The Serbian parliament early on Wednesday adopted a new resolution on Kosovo, reaffirming Serbia's sovereignty over the breakaway province which has been under United Nations control since 1999.
The resolution also reiterates Serbia's determination to resist majority ethnic Albanians' drive for independence.
"Any solution which would violate the basic principles of the international law, integrity and sovereignty of Serbia over Kosovo) will be declared null," the resolution stated.
It said that the Serbian government should "energetically respond" through diplomatic channels to any attempts of unilateral recognition of Kosovo.
The resolution was adopted with 217 votes for, 12 against and three abstentions, after a whole day of debate on Tuesday, which stretched past midnight.
President Boris Tadic and prime minister Vojislav Kostunica, who formed a four-party coalition government after the 21 January parliamentary elections, urged MPs to vote for the resolution to strengthen Serbia's position in forthcoming fresh talks on Kosovo's future status.
After a year of deadlocked UN mediated negotiations, the plan by the chief envoy Martti Ahtisaari was shelved by the UN Security Council on Monday, to avoid a possible Russian veto. A new negotiating process has been turned over to a six-nation Contact group and a mediating "troika" composed of the US, EU and Russian representatives.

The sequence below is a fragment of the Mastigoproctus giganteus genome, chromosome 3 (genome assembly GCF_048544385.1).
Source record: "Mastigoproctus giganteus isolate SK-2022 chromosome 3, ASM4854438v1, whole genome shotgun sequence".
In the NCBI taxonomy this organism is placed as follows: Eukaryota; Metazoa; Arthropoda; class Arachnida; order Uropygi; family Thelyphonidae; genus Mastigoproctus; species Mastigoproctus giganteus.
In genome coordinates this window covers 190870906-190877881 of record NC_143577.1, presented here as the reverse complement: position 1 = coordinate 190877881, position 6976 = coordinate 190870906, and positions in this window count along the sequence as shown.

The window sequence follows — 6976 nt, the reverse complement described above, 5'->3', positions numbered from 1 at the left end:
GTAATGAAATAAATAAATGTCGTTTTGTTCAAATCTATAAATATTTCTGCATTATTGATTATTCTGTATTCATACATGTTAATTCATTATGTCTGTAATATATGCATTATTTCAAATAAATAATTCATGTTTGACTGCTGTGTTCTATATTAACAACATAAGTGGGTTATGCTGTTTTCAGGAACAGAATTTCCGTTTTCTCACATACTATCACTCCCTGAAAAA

Kostunica claimed on Wednesday that Ahtisaari's plan had been a "fiasco" at the UN, adding that Serbia was ready for new, "real" negotiations.
"Serbia is once again ready for new talks and this is an opportunity for those who were not willing to acquaint themselves with Serbia's proposals to do so," he said.
Washington and western powers support Kosovo's independence, but Russia as a veto-wielding permanent member of the Security Council has sided with Belgrade and threatened to veto an independence move.
Belgrade is prepared to offer ethnic Albanians broad local autonomy but ethnic Albanians have said they will settle for nothing short of independence.
Meanwhile, the Contact group was meeting in Vienna at "experts" level on Wednesday to ponder further steps to restart negotiations between Pristina and Belgrade.
Kosovo has been run by the United Nations since 1999, when NATO bombs forced out Serbian troops amid gross human rights abuses and a mass exodus of ethnic Albanians during the suppression of a two year uprising.
Güncelleme Tarihi: 25 Temmuz 2007, 18:04